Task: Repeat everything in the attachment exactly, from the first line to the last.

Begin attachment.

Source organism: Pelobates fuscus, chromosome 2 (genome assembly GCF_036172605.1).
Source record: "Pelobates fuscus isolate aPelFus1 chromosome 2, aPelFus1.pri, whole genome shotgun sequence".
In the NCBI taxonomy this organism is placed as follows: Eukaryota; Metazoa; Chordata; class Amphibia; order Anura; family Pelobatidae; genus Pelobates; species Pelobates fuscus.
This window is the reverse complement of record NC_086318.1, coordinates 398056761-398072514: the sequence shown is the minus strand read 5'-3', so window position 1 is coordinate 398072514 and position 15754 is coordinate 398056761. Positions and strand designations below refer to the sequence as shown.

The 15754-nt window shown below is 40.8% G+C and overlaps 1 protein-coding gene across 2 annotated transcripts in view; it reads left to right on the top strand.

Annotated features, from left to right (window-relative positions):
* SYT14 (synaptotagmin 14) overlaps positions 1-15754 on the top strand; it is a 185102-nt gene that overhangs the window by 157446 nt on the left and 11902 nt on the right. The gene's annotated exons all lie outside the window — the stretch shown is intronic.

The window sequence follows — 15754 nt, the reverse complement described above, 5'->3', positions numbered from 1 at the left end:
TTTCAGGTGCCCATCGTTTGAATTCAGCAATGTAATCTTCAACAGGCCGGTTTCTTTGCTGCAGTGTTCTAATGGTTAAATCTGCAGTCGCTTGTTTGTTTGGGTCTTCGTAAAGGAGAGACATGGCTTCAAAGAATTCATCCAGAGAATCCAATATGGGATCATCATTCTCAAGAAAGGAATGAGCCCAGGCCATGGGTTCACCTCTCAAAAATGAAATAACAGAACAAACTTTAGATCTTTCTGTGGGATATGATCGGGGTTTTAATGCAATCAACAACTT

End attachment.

Source organism: Pelobates fuscus, chromosome 2 (genome assembly GCF_036172605.1).
Source record: "Pelobates fuscus isolate aPelFus1 chromosome 2, aPelFus1.pri, whole genome shotgun sequence".
In the NCBI taxonomy this organism is placed as follows: Eukaryota; Metazoa; Chordata; class Amphibia; order Anura; family Pelobatidae; genus Pelobates; species Pelobates fuscus.
This window is the reverse complement of record NC_086318.1, coordinates 398056761-398072514: the sequence shown is the minus strand read 5'-3', so window position 1 is coordinate 398072514 and position 15754 is coordinate 398056761. Positions and strand designations below refer to the sequence as shown.

The 15754-nt window shown below is 40.8% G+C and overlaps 1 protein-coding gene across 2 annotated transcripts in view; it reads left to right on the top strand.

Annotated features, from left to right (window-relative positions):
* SYT14 (synaptotagmin 14) overlaps positions 1-15754 on the top strand; it is a 185102-nt gene that overhangs the window by 157446 nt on the left and 11902 nt on the right. The gene's annotated exons all lie outside the window — the stretch shown is intronic.

The window sequence follows — 15754 nt, the reverse complement described above, 5'->3', positions numbered from 1 at the left end:
TTTCAGGTGCCCATCGTTTGAATTCAGCAATGTAATCTTCAACAGGCCGGTTTCTTTGCTGCAGTGTTCTAATGGTTAAATCTGCAGTCGCTTGTTTGTTTGGGTCTTCGTAAAGGAGAGACATGGCTTCAAAGAATTCATCCAGAGAATCCAATATGGGATCATCATTCTCAAGAAAGGAATGAGCCCAGGCCATGGGTTCACCTCTCAAAAATGAAATAACAGAACAAACTTTAGATCTTTCTGTGGGATATGATCGGGGTTTTAATGCAATCAACAACTT